It’s not just production any more. Over the years NAB has also become the premiere event in the postproduction industry. Here’s what’s going on this year in Las Vegas.Autodesk is launching several new products at the show, including a Linux version of its Discreet Inferno visual effects system, as well as 10-bit SD and HD versions of the Discreet Flint visual effects system and the Discreet Smoke editing/finishing system.The company is also previewing an upcoming product for Discreet Lustre—an ergonomically designed control panel for the its flagship digital color grading system. In addition, Autodesk will be showing the first technology demos of interoperability between Maya and Toxik since acquiring Alias last year.With a string of major orders for Pablo, eQ and iQ systems in recent months, Quantel is taking a significantly bigger booth this year.Pablo, the company’s next-generation color-correction system, is being demoed in a dedicated viewing theatre in the Quantel booth to show off its real-time 4K operation as well as Quantel’s new TimeMagic technology.The company will also be showing its new iQ4, built for real-time 4K digital intermediates. Also on display for the first time will be a new version of Pablo running on eQ, which brings the efficiency of the DI workflow to commercial postproduction houses.da Vinci is expanding its Resolve digital mastering suite product line with three distinct hardware configurations. The Resolve FX, Resolve DI, and Resolve RT systems are each designed to address specific postproduction applications with varying resource demands.The entry-level system, Resolve FX, equipped with a single PowerPlant image processing board, is for processing and matching short clips in a less demanding digital intermediate workflow. With two PowerPlants, Resolve DI is designed for a higher-volume throughput. Resolve RT is the top-of-the-line system, optimized for studios requiring high-volume throughput.The company is also demonstrating an improved toolset in version 4.0 of its 2K Plus, including the new ColorTrace option that enables colorists to update CDLs (color decision lists) automatically to match any editorial changes made to the program material, saving hours of manual copying and list manipulation.Adobe is showing its new Adobe Production Studio (launched in January). The Adobe Production Studio Premium includes Adobe After Effects 7.0, Adobe Premiere Pro 2.0, Adobe Audition 2.0 and Adobe Encore 2.0, in addition to Photoshop CS2 and Illustrator CS2.MTI Film is unveiling the new 2K version of its Control Dailies system—an image and audio control environment that accelerates the delivery of motion picture dailies, facilitating faster than real-time image transfer and audio ingest, complete metadata collection, post synchronization in SD and HD resolutions, and output to various deliverables.Control Dailies 2K will feature Control Color, a fully integrated primary color corrector with built-in still-store co-developed with Silicon Color, creator of Final Touch. The company will also unveil version 5.0 of its Correct DRS image restoration software, with several new tools as well as many enhancements to the current toolset.IRIDAS is introducing two new versions of its SpeedGrade color grading system: SpeedGrade HD, for HD color grading and conforming, and SpeedGrade OnSet Professional Edition, an enhanced version of the company’s look creation application for cinematographers.In addition, the company is introducing FrameCycler DI, a new application for conform, review, and remote collaboration, which features a new CollaboSync function that allows users to connect multiple FrameCycler DI systems for synchronized review sessions from remote locations.The Pixel Farm is demoing version 2.0 of its recently launched image clean-up and preparation application, PFClean. The system’s ability to automatically pre-process and clean up images of any resolution saves time in film postproduction when it comes to dust busting and rig/wire removal. It features an extensive paint, grain and effects toolset.NAB will also see the first public showing of PFTrack 3.5, which features a brand new solver that allows shots to be broken down into different motion types and solved in a single pass.The Foundry is introducing its new Furnace 3 for Shake, featuring new plug-ins for the suite of image processing tools, designed to automate many of the time-consuming processes in the creation of digital VFX. The company is also debuting its Forge system, a new standalone dirt removal application.Digital Vision is premiering its DVNR 2K system, which provides full-aperture 2K RGB processing at 15 fps over HSDL links, as well as real-time processing in the video domain. The system supports Digital Vision’s film grain and electronic noise reducer, the company’s automated film dirt, dust and random scratch concealment system, and its adaptable aperture corrector. As well, Digital Vision is showcasing its DVO software tools—a suite of resolution-independent image processing tools, including DVO Grain, DVO Dust and DVO Aperture.The company is also unveiling a new generation of 9-processor and 17-processor Nucoda workstations that deliver an increase in speed and throughput for data-centric color correction and image processing.SpectSoft is introducing RaveHD2.0, a Linux-based uncompressed DDR that aims to replace VTRs. The new version offers features that include reverse audio, slave record, deck standby, and 2K HSDL support. In addition, the existing code base has been overhauled to make RaveHD a client/server product, allowing studios to control many DDRs from a single interface. RaveHD supports uncompressed SD, HD, Dual Link HD (4:4:4) and 2K (HSDL) as well as hardware accelerated upconverting and downconverting.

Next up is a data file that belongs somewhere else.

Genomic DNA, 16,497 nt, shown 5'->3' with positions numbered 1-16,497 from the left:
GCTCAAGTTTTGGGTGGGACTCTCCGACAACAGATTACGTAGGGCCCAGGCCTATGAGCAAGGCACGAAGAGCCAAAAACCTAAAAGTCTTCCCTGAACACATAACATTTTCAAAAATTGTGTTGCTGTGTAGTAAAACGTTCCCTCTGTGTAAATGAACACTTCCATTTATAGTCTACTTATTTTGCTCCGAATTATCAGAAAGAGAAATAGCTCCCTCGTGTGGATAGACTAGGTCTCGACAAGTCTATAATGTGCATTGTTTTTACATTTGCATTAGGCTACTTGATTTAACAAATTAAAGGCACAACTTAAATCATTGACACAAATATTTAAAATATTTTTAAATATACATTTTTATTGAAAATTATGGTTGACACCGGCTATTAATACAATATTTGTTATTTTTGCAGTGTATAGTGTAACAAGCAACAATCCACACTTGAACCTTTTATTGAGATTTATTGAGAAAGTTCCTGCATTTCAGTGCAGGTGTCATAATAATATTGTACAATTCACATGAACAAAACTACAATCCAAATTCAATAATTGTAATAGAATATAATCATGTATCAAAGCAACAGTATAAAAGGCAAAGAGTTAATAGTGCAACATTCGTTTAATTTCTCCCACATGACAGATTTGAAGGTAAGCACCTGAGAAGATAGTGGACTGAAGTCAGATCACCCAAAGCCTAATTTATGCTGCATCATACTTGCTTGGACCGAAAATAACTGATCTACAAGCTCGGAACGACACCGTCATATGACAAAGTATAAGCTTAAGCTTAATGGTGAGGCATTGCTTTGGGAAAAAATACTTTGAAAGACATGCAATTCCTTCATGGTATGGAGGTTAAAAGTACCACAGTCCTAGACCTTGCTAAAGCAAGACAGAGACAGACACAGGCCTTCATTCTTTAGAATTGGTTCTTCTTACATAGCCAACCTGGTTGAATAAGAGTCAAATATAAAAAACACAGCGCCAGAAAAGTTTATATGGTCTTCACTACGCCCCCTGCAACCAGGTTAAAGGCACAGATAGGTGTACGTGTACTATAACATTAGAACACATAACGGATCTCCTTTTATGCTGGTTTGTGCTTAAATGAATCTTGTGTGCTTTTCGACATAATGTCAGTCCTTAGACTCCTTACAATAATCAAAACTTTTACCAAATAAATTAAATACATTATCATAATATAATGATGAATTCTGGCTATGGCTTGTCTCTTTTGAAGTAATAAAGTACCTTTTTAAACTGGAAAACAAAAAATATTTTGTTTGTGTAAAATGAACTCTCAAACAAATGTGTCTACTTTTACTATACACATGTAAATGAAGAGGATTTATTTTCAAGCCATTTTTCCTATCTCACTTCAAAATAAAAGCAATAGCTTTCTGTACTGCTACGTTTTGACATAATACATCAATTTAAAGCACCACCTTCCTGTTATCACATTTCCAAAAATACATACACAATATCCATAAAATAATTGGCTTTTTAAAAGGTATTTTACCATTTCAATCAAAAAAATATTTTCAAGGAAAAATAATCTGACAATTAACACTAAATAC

Written by Scott Lehane